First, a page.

At the Alma Haser show, ‘Broken in Half but Beautiful’ at the Trinity 7 gallery, the work on show was being exhibited for the first time, an honour for the Photohastings photo-season. Her method is to break the zero degree of depth of the photograph, applying 3Dimensional images to the surface as an extension of a photograph’s ability to intrigue and fascinate us. In this project Alma recorded monozygotic twins and worked with the idea of the intricacies of intertwined biology. As much as we are intricately connected to our parents, these twins extend that process by one more stage.
The work was presented as jigsaw puzzles, whereby each alternate puzzle piece was exchanged with it’s twin, creating a representation of the connectivity between the subjects. In a folded-card section of the show Alma created 3D ‘biological’ mobiles using both twins in each piece. This was supplemented by a series of images where the image of one twin was overprinted by the other showing the anomaly that two such similar faces can present, it appeared that the artist was using the same face overprinted upon itself.
The 2016 Photohastings photo-season included the work of thirty four photographers showing over a period stretching from October through November.
‘Pierdom’ – 2016 photo-season – Photographs from Simon Roberts’ project which was a publication and a touring external exhibition. I was proud to be able to coordinate images from Simon’s iconic survey of Britain’s seaside piers on Hastings pier itself. he show had just arrived back in England from Holland and we were able to put the work up in the autumn at the head of the pier. This timing was perfect as the shooting of the images themselves and been executed at that time of year. The environment perfectly mirrored the atmosphere portrayed in the pictures; very satisfying.
‘I AM A NORMAN’ 2016 Ph photo-season – Following, are images from a recent project, which I coordinated and completed with the photographer Nigel Green. The work was shown in Clear Channel bus shelters in Hastings town centre and Hastings railway station. We thank Clear Channel and South Eastern rail for their kind cooperation in helping us to show this work in non-elitist spaces. The work was produced in response to the ROOT1066 festival, celebrating 950 years since the Battle of Hastings.
We identified the names of William the Conqueror’s compatriots in the Battle itself and sent out a call for anyone with relevant Norman surnames. These 15 images stem from the call. For more information please visit: http://www.iamanorman.wordpress.com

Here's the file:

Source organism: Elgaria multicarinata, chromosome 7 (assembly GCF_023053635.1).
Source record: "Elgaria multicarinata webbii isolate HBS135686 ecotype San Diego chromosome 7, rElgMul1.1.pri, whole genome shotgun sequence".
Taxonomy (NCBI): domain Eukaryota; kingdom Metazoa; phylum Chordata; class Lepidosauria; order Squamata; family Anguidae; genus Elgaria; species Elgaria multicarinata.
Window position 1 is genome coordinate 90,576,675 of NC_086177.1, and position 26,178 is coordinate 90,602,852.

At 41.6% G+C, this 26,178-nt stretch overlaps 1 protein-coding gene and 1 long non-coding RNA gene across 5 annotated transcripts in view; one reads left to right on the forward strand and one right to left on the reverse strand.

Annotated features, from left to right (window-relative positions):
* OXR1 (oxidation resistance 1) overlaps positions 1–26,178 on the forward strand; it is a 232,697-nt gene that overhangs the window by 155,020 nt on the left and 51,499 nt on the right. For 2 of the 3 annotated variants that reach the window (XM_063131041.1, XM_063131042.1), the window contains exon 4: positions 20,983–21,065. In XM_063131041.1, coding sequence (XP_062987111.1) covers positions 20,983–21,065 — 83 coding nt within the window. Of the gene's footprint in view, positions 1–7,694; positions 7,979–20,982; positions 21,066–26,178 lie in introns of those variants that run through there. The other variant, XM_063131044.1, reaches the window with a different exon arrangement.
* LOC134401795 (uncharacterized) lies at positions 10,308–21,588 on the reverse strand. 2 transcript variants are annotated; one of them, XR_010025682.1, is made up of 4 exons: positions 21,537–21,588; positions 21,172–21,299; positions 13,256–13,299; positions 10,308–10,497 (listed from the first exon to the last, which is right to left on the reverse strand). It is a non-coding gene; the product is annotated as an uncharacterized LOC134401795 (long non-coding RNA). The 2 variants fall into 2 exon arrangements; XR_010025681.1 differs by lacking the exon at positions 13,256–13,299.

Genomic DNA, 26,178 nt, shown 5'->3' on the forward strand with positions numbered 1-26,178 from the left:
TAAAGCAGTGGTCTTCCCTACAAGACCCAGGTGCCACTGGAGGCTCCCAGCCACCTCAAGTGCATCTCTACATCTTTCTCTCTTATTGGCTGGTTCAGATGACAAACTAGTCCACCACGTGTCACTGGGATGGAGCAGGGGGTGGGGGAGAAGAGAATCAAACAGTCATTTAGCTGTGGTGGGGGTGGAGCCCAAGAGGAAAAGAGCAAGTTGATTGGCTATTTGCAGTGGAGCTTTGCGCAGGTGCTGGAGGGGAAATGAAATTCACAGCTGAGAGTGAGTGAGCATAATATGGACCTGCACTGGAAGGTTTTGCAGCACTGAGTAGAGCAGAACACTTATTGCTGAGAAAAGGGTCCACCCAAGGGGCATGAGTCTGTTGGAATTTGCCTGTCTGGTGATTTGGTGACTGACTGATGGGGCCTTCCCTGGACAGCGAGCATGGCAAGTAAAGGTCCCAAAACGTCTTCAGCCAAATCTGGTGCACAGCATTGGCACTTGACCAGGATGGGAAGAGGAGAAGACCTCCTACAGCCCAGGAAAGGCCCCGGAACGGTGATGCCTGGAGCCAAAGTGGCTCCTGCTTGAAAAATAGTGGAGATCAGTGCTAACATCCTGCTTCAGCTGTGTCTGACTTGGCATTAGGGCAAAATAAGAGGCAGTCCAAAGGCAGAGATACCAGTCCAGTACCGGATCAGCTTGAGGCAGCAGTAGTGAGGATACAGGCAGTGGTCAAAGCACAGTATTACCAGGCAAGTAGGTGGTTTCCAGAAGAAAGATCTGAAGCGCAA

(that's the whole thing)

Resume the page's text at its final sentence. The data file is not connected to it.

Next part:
The images and text in Hastings railway station:
The year of the Observer Building
In the 2015 photo-season Photohastings collaborated with the Observer Building, a disused newspaper office and printworks, arranged through Ph member Alex Brattell. We showed a major group show, an exhibition of M.A students work from the University of Gloucester and a pop-up show.
The following pop-up show featured Sharon Haward’s homage to Eileen Gray and my homage to James Clerk Maxwell, the producer of the first colour photograph in 1861.
ARTS in ROMNEY MARSH 2015 photo-season – collaboration with PhotoHastings:
As a trustee of Arts in Romney Marsh, Cathryn Kemp has liaised with Susan Churchill to promote a collaboration between AiRM and PH. Work by photographers, Georgie Scott and Martin Everett will be shown in two of the contributing AiRM churches.
This year was curated by Catherine Kemp in alliance with the Photohastings committee.
PIERDOM at the Jerwood: Cathryn Kemp, PH coordinator and curator, has liaised with the Jerwood gallery in Hastings old town to bring about the siting of Simon Roberts’ image of Hastings Pier from his touring show, ‘Pierdom’. Cathryn has liaised with Jerwood’s Victoria Howarth not only to bring this image to the town’s premier showing space but collaborated with Bea Rapley from ‘The Pier Trust’. Together with Grace Lau and photographer John Cole, they organised a talks event and shooting project for several interested groups.
Following an introduction, a talk by Simon Roberts and a workshop by Grace Lau, John Cole took the group down to the pier to allow the group ‘first dibs’ at photographing the newly reconstructed space.
In 2014 Cathryn Kemp and Grace Lau were successful in gaining funding from Arts Council England in support of managing the new PhotoHastings season.
This is our new annual publication: It incorporates the Venue Map, general and specific information with regard to the new photo season.